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Accurate Blood Test for Detecting Malignant Brain Tumors Could Help Patients Avoid Risky Surgery

By LabMedica International staff writers
Posted on 19 Feb 2024
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Image: Glioblastoma cells (Photo courtesy of Imperial College London)
Image: Glioblastoma cells (Photo courtesy of Imperial College London)

Globally, brain tumors comprise 85%-90% of all primary central nervous system (CNS) tumors, representing approximately 300,000 cases (1.6%) out of the total 19,300,000 annual cancer incidences. They also account for around 250,000 (2.5%) of the total 10,000,000 annual cancer-related deaths. Presently, the standard of care (SoC) for diagnosing intracranial space-occupying lesions (ICSOL) involves histopathological evaluation (HPE) of tumor tissue specimens, which are typically obtained through surgical excision or biopsy. However, surgical resection or biopsy can be particularly challenging for patients with poor performance status, comorbidities, or reluctance to undergo invasive procedures. These procedures carry well-documented risks, including pain, discomfort, intracranial hemorrhage, cerebral edema, infections, and even morbidity and mortality. Now, a simple blood test could help diagnose patients with brain tumors, saving them from undergoing invasive, highly risky surgery.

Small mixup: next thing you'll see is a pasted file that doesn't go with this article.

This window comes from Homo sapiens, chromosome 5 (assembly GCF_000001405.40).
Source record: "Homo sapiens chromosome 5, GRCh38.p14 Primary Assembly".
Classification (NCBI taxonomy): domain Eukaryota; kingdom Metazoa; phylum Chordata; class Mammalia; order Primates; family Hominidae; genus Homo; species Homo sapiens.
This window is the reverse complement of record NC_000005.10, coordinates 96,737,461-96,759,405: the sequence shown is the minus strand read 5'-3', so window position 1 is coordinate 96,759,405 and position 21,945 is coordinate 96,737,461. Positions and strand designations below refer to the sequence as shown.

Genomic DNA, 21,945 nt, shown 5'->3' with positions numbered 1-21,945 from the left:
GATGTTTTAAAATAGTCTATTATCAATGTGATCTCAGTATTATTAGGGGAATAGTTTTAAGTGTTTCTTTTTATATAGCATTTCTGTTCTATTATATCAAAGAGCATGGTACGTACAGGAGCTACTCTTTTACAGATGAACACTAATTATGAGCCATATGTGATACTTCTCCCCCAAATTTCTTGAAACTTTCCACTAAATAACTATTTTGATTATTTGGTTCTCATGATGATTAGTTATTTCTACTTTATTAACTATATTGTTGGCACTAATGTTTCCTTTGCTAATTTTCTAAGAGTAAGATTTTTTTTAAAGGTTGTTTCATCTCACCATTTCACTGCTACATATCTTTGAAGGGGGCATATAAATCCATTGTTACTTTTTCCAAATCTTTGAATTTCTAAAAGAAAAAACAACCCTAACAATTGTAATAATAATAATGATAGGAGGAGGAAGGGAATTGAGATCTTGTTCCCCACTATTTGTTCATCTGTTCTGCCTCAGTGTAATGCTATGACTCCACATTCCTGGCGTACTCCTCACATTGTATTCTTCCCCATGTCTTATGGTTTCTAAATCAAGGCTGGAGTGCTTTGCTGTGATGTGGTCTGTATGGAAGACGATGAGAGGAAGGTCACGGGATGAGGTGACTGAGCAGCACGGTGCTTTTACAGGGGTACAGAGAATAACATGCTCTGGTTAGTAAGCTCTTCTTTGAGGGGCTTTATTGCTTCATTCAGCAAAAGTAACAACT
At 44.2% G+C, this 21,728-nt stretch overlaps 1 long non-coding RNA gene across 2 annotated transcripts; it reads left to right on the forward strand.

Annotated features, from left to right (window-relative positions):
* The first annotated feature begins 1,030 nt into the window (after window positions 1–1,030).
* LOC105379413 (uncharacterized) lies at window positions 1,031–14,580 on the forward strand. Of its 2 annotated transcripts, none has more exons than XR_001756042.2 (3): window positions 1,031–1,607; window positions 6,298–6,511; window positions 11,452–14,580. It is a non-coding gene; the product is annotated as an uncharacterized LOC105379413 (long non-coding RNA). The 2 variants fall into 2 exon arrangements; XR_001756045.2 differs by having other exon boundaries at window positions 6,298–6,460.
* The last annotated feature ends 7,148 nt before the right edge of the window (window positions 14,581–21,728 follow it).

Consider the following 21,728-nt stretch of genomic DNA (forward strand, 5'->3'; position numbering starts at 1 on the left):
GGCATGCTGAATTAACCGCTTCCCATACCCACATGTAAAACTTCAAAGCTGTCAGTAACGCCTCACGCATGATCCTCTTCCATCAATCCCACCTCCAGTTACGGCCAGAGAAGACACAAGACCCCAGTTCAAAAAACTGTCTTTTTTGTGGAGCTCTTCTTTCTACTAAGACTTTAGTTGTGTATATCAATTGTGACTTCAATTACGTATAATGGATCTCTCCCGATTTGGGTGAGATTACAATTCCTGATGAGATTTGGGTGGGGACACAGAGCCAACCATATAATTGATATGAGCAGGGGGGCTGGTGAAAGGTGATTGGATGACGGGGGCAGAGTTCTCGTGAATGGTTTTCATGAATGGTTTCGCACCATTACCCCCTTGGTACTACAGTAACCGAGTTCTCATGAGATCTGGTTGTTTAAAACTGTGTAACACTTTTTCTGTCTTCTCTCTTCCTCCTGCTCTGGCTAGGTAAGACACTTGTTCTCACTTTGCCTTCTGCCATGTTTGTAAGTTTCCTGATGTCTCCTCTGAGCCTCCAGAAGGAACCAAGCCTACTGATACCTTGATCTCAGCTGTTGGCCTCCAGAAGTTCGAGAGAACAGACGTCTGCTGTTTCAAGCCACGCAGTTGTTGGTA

In a world-first, researchers at Imperial College London (London, UK) have proved a new technique for glial tumors including glioblastoma (GBM), the most commonly diagnosed type of high-grade brain tumor in adults. The TriNetra-Glio blood test works by isolating tumor cells that have detached from the tumor and are circulating in the blood. Once isolated, these cells are stained and can be examined under a microscope. This test could mark a significant advancement for patients with suspected high-grade gliomas, such as GBM, astrocytomas, and oligodendrogliomas, offering earlier tumor-type diagnosis, accelerated treatment, and potentially improved survival rates. Notably, it could also eliminate the need for surgical biopsies, which pose significant risks, especially for patients with pre-existing health conditions.

“A non-invasive, inexpensive method for the early detection of brain tumors is critical for improvements in patient care,” said Imperial's Dr Nelofer Syed (Department of Brain Sciences), who leads the Centre. “Through this technology, a diagnosis of inaccessible tumors can become possible through a risk-free and patient-friendly blood test. We believe this would be a world-first as there are currently no non-invasive or non-radiological tests for these types of tumors.”

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Imperial College London

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